Blog Archives

Speech act theory and Georg von der Gabelentz

Forms of speech

Sven Staffeldt University of Würzburg 1. The modernity of the ancestors There is a trend in linguistics – or maybe even in general – to reclaim the works of older authors. Older authors are sometimes used as sources of information

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Posted in 19th century, Europe, History, Linguistics, Pragmatics

The secret history of grammaticalization

James McElvenny Universität Potsdam Research into grammaticalization has an established pedigree, first certified by Lehmann (2015[1982]: 1-9) and confirmed, with various additions, by Heine et al (1991: 5-23) and Hopper & Traugott (2003[1993]: 19-38).[1] The standard genealogy records the birth

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Posted in 19th century, 20th century, Europe, History, Linguistics, Pragmatics, Semantics

Exclamatives: a grammatical category?

Els Elffers University of Amsterdam 1. Introduction In most Western European grammars, sentences such as Hurrah!, How very curious!, or Vienna is so dull! are categorized as exclamatory sentences or exclamatives. Next to declaratives, interrogatives and imperatives, exclamatives are usually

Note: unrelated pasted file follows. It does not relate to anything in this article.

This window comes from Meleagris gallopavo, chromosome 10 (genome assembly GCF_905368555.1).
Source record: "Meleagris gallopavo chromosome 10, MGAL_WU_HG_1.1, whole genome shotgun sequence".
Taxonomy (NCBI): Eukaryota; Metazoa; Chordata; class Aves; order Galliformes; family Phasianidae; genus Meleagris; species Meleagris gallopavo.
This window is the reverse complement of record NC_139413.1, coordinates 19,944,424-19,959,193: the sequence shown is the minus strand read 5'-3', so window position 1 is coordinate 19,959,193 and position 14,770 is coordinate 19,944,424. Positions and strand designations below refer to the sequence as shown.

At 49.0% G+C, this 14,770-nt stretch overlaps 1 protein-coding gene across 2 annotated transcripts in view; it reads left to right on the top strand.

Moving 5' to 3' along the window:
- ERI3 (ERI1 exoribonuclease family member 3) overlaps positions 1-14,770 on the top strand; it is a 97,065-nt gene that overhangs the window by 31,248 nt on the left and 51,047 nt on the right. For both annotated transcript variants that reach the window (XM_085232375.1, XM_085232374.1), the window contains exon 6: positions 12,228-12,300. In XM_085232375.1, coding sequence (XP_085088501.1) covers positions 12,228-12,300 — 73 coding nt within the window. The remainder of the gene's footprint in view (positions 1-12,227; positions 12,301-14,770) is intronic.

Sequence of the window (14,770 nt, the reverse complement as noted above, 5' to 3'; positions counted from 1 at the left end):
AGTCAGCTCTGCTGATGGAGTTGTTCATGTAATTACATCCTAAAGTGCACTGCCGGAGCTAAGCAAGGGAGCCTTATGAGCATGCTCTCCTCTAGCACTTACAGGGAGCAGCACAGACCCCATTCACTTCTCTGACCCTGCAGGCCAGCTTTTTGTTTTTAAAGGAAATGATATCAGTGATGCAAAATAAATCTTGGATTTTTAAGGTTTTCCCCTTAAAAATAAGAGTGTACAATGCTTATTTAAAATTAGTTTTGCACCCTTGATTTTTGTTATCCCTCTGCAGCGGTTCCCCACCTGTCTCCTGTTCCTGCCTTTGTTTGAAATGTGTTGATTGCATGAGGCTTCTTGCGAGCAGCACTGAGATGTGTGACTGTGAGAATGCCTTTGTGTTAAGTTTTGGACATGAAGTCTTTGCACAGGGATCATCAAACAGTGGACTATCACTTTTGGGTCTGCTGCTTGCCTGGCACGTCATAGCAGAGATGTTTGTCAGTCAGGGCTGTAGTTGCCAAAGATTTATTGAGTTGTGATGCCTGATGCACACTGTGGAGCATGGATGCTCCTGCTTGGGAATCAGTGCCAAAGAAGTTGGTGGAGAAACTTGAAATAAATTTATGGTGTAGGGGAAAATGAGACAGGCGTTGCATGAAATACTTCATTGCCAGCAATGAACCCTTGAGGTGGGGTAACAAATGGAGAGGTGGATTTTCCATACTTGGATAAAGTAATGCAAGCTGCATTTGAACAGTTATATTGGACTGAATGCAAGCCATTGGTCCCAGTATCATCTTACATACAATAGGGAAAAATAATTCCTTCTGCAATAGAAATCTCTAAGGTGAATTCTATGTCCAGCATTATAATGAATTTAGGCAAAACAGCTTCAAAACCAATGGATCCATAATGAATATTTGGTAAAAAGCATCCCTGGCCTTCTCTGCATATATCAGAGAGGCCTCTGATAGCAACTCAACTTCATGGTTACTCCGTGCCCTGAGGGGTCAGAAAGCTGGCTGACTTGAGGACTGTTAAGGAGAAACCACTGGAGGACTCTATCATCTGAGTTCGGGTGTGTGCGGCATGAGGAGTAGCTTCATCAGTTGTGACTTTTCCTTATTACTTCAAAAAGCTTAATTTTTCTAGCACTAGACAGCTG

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Posted in 19th century, 20th century, History, Linguistics, Syntax, Uncategorized

Otto Jespersen and progress in international language

James McElvenny University of Sydney When it comes to expressing the ideas of our own day, the deficiencies of classical Latin appear with ruthless clarity: telephones and motor-cars and wireless have no room in Ciceronian Latin, and it will be

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Posted in 19th century, 20th century, History, Linguistics

Gabelentz — Grammatiker einer Sprache ohne Grammatik

Kennosuke Ezawa Ost-West-Gesellschaft für Sprach- und Kulturforschung e. V., Berlin In der Wissenschaft gilt ein Modell von dem Gegegenstand, der erklärt werden soll, nur solange, bis es nicht mehr taugt. Bei der so genannten Chomskyschen Revolution in der Linguistik Mitte

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Posted in 19th century, Germany, History